Wounded Warrior amputees provide NFL alumni with perspective in charity game

Wounded Warrior amputees faced NFL alumni in a flag football game on Wednesday, Jan. 31, 2018 in St. Paul, Minnesota.


By ANDY GREDER | Pioneer Press, St. Paul, Minn. | Published: February 1, 2018

ST. PAUL, Minn. (Tribune News Service) — The wireless microphone kept cutting out during player introductions before the Wounded Warrior amputees faced NFL alumni in a flag football game Wednesday in St. Paul.

Poor Ben Leber. Inheriting the technical difficulties, the former Vikings linebacker tapped the mic for quick checks, only to have it repeatedly go cold when he tried to identify himself at Concordia University’s Sea Foam Stadium.

Then Army veteran and Wounded Warrior player Mike Cain grabbed the mic to sing the “Star Spangled Banner.” No hitches, just loud and clear.

The explanations of the donations to the Wounded Warrior Amputee Football Team weren’t completely heard by the hundreds in attendance, but the oversized cardboard checks clearly showed the numbers: insurance company Humana gave $400,000, and pet-food business Blue Buffalo contributed $150,000.

Once the game started, smiles from former NFL/Gophers players Mark Setterstrom and Dom Barber were as transparent as those of Minnesota military veterans Adam Warden of Maple Plain and Jack Zimmerman of Cleveland.

Zimmerman took a pitch from Wounded Warriors volunteer all-time quarterback Ryan Leaf and navigated his motorized wheelchair down the sideline for a touchdown. With a prosthetic left leg, Warden dove to catch a tipped pass for a touchdown.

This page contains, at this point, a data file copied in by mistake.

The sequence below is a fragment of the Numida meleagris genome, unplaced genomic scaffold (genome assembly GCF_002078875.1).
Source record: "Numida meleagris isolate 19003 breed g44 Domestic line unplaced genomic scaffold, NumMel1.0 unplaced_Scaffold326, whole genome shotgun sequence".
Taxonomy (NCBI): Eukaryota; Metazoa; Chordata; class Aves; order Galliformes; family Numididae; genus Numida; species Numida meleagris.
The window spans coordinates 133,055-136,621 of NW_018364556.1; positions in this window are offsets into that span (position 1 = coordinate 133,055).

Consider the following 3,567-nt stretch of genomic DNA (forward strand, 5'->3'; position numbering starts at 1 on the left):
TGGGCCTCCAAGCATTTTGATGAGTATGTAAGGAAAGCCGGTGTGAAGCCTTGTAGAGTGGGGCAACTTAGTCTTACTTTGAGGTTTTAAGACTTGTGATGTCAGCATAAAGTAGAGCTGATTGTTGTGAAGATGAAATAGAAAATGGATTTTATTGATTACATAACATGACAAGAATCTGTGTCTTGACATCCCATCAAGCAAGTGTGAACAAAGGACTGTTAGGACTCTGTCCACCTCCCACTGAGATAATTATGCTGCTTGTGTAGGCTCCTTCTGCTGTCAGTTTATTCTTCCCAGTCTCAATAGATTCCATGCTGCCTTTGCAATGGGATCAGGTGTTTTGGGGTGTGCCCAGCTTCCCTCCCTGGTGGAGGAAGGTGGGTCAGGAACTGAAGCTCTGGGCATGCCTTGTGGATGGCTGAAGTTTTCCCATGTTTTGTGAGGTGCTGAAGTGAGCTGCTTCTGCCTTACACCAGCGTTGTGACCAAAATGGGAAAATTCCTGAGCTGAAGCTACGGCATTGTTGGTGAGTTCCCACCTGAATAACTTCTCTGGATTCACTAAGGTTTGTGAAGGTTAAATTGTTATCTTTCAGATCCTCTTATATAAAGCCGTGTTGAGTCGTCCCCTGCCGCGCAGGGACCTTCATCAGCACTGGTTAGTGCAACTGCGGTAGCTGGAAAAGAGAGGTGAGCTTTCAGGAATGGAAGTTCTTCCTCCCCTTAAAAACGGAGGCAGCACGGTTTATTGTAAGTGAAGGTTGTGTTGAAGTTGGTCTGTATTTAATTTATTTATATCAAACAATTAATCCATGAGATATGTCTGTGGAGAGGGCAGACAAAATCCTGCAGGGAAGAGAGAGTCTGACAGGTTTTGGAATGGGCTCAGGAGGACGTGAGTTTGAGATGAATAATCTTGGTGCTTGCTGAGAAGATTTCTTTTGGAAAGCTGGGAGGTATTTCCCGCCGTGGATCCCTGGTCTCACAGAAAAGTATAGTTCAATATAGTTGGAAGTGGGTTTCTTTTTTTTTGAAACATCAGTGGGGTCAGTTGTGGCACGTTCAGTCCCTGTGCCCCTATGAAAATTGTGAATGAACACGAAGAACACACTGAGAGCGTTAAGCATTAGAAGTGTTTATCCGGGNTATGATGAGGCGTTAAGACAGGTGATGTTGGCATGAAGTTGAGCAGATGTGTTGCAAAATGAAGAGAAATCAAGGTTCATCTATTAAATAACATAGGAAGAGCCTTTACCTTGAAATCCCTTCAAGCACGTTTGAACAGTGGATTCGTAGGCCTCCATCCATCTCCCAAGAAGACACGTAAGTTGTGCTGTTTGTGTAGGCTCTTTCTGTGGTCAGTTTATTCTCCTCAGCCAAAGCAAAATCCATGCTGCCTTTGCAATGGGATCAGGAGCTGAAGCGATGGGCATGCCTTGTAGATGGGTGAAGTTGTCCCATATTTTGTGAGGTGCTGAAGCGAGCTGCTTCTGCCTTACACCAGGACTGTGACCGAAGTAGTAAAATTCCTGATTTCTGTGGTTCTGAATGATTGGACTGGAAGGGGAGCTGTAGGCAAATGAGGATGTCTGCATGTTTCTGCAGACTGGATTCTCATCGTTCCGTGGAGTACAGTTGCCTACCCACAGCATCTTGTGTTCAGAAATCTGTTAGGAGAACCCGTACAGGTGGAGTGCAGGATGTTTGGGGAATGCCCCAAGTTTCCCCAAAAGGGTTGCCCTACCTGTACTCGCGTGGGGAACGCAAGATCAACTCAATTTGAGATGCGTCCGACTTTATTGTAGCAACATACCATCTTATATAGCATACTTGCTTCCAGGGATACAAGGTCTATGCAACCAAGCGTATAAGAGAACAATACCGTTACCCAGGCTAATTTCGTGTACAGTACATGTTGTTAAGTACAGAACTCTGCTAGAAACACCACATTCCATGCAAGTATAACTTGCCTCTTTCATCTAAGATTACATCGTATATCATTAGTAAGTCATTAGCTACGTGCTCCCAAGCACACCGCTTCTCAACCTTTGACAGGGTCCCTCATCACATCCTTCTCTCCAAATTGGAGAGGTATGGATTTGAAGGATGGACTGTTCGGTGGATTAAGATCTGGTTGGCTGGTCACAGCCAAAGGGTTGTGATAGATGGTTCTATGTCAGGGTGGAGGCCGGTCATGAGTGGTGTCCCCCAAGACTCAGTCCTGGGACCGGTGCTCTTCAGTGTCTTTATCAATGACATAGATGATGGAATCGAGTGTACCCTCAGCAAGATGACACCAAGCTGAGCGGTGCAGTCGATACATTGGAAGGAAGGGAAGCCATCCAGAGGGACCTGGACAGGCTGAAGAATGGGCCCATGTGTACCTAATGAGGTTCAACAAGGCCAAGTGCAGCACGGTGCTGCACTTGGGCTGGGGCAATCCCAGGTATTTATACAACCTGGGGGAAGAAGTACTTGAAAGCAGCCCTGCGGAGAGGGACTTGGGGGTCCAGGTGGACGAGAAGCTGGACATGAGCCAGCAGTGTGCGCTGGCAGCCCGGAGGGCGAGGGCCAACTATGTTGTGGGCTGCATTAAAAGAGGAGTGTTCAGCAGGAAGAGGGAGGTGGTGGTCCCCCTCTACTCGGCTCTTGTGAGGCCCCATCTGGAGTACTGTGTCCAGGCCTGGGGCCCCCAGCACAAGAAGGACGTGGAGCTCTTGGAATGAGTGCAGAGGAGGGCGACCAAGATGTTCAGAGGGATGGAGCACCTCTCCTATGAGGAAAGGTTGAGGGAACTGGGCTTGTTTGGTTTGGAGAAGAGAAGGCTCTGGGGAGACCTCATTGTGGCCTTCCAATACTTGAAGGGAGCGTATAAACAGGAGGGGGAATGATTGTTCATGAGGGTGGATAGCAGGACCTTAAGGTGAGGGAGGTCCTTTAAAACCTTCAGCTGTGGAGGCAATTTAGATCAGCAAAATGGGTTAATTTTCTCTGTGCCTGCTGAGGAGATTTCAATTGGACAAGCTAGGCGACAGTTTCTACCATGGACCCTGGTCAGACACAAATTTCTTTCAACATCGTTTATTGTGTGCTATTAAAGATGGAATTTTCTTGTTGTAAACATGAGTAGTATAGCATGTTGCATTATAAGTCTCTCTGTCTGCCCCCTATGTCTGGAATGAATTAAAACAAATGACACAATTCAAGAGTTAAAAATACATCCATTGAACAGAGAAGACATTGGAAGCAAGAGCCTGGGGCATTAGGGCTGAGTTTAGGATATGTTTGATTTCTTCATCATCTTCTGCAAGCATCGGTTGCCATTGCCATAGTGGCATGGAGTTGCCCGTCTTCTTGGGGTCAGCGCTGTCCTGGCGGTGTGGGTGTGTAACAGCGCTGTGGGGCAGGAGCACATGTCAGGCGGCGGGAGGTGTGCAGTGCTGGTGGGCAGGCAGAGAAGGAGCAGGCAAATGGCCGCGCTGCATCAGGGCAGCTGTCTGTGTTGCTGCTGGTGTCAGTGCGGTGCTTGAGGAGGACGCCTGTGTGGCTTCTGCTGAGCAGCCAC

In the mix on the other side, Leber loved seeing both plays.

The charity games are tied to a city’s Super Bowl festivities and started in 2013 in New Orleans. Former Viking Robert Smith participated in the 2016 game in Santa Clara, Calif.

“I get embarrassed sometimes because you hear yourself referred to as a hero,” said Smith as he posed for photos and signed dozen of autographs after the game. “And there are people serving our country and being wounded and losing their lives for our country out there.”

During the first half, Wounded Warrior leader Chris Visser shared the story of Jeremy Stengel, a Marine from Mukwonago, Wis., who suffered a serious injury in Iraq’s Anbar Province exactly 11 years ago Wednesday.

Stengel said he was in the last vehicle on a sweep for improvised explosive devices in the dangerous area. They called it a “moon dust road” for the fine sand particles that made it hard to stay on the tight path.

“We might have veered maybe an inch off course, and that’s when we hit the roadside bomb,” Stengel said.

Two members of Stengel’s vehicle died. Stengel said he spent nine weeks in a coma and was given a 10 percent chance to survive. He lost his left leg below the knee and suffered nerve and muscle damage, losing function in his right foot. There were also multiple broken bones and internal injuries.

When Stengel shared his story with the Pioneer Press, he often closed his eyes. This wasn’t so much about keeping his emotions in check, he said, but an effort to focus on the right words because the incident also caused massive head trauma.

Stengel said his routine appearances at the Wounded Warrior games “show that anything is possible, if you have a positive attitude.”

As a Packer fan, Stengel’s favorite memories from the games are when he gets to chat with former Green Bay guard Jerry Kramer, who shares stories of playing for hall of fame coach Vince Lombardi or what it was like in the famous Ice Bowl.

A range of NFL dignitaries tried to do the same for Stengel and other military veterans Wednesday, including Carl Eller, Ron Jaworski, Rocky Bleier, Rich Gannon and Charles Haley.

“I think it’s important for all of us,” Smith added, “no matter who you are, to have perspective in our lives and understand that there are a lot of people that pray for the things that we take for granted day to day. It’s important to be grateful for the people that have served us and to not get caught up in the little things in your life whenever possible.”

©2018 the Pioneer Press (St. Paul, Minn.)
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